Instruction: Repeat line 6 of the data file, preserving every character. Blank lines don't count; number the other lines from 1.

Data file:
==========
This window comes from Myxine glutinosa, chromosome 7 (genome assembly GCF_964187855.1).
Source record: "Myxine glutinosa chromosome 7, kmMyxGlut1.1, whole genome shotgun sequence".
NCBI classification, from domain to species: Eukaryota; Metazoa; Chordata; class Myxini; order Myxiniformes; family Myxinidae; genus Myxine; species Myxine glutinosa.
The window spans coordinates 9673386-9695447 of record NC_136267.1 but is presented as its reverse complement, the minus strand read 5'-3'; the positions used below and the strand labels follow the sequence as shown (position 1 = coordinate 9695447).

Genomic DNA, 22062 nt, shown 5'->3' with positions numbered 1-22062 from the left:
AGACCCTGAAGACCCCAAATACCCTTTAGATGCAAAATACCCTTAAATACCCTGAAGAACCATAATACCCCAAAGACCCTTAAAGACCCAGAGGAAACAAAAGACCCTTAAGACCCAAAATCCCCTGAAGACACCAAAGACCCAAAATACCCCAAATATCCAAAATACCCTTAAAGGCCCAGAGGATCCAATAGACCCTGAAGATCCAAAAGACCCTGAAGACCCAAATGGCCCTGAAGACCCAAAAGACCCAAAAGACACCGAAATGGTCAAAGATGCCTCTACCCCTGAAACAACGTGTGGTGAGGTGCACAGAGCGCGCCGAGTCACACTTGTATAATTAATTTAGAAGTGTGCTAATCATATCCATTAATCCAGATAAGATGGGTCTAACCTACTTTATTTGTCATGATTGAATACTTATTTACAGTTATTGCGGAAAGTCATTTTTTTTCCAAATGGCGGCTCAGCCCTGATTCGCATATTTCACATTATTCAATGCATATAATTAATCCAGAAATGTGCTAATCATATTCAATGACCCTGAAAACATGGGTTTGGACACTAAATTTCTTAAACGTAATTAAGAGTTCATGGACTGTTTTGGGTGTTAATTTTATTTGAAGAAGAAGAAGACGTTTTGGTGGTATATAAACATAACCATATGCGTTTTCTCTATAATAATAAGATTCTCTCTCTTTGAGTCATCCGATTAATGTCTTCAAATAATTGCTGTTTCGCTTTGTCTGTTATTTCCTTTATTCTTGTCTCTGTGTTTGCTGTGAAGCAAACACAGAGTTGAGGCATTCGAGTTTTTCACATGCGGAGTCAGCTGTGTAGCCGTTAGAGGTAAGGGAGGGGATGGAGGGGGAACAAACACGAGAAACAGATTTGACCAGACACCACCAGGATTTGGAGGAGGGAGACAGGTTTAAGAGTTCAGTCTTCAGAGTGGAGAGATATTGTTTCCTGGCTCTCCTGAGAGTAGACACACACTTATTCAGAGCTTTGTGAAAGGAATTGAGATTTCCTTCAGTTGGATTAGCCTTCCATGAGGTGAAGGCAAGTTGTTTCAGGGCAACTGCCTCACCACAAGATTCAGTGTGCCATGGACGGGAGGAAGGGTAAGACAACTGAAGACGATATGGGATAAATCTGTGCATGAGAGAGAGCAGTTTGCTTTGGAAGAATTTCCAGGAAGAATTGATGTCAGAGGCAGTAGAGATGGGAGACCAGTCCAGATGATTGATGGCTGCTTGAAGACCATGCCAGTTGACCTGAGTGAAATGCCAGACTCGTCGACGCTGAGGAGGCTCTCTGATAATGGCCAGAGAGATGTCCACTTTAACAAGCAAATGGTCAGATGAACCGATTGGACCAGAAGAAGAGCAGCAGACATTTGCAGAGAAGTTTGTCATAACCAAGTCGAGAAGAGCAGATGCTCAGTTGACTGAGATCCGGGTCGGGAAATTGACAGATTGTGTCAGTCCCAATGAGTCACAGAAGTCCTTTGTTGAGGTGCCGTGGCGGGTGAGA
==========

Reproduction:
AGACCCTGAAGACCCCAAATACCCTTTAGATGCAAAATACCCTTAAATACCCTGAAGAACCATAATACCCCAAAGACCCTTAAAGACCCAGAGGAAACAAAAGACCCTTAAGACCCAAAATCCCCTGAAGACACCAAAGACCCAAAATACCCCAAATATCCAAAATACCCTTAAAGGCCCAGAGGATCCAATAGACCCTGAAGATCCAAAAGACCCTGAAGACCCAAATGGCCCTGAAGACCCAAAAGACCCAAAAGACACCGAAATGGTCAAAGATGCCTCTACCCCTGAAACAACGTGTGGTGAGGTGCACAGAGCGCGCCGAGTCACACTTGTATAATTAATTTAGAAGTGTGCTAATCATATCCATTAATCCAGATAAGATGGGTCTAACCTACTTTATTTGTCATGATTGAATACTTATTTACAGTTATTGCGGAAAGTCATTTTTTTTCCAAATGGCGGCTCAGCCCTGATTCGCATATTTCACATTATTCAATGCATATAATTAATCCAGAAATGTGCTAATCATATTCAATGACCCTGAAAACATGGGTTTGGACACTAAATTTCTTAAACGTAATTAAGAGTTCATGGACTGTTTTGGGTGTTAATTTTATTTGAAGAAGAAGAAGACGTTTTGGTGGTATATAAACATAACCATATGCGTTTTCTCTATAATAATAAGATTCTCTCTCTTTGAGTCATCCGATTAATGTCTTCAAATAATTGCTGTTTCGCTTTGTCTGTTATTTCCTTTATTCTTGTCTCTGTGTTTGCTGTGAAGCAAACACAGAGTTGAGGCATTCGAGTTTTTCACATGCGGAGTCAGCTGTGTAGCCGTTAGAGGTAAGGGAGGGGATGGAGGGGGAACAAACACGAGAAACAGATTTGACCAGACACCACCAGGATTTGGAGGAGGGAGACAGGTTTAAGAGTTCAGTCTTCAGAGTGGAGAGATATTGTTTCCTGGCTCTCCTGAGAGTAGACACACACTTATTCAGAGCTTTGTGAAAGGAATTGAGATTTCCTTCAGTTGGATTAGCCTTCCATGAGGTGAAGGCAAGTTGTTTCAGGGCAACTGCCTCACCACAAGATTCAGTGTGCCATGGACGGGAGGAAGGGTAAGACAACTGAAGACGATATGGGATAAATCTGTGCATGAGAGAGAGCAGTTTGCTTTGGAAGAATTTCCAGGAAGAATTGATGTCAGAGGCAGTAGAGATGGGAGACCAGTCCAGATGATTGATGGCTGCTTGAAGACCATGCCAGTTGACCTGAGTGAAATGCCAGACTCGTCGACGCTGAGGAGGCTCTCTGATAATGGCCAGAGAGATGTCCACTTTAACAAGCAAATGGTCAGATGAACCGATTGGACCAGAAGAAGAGCAGCAGACATTTGCAGAGAAGTTTGTCATAACCAAGTCGAGAAGAGCAGATGCTCAGTTGACTGAGATCCGGGTCGGGAAATTGACAGATTGTGTCAGTCCCAATGAGTCACAGAAGTCCTTTGTTGAGGTGCCGTGGCGGGTGAGA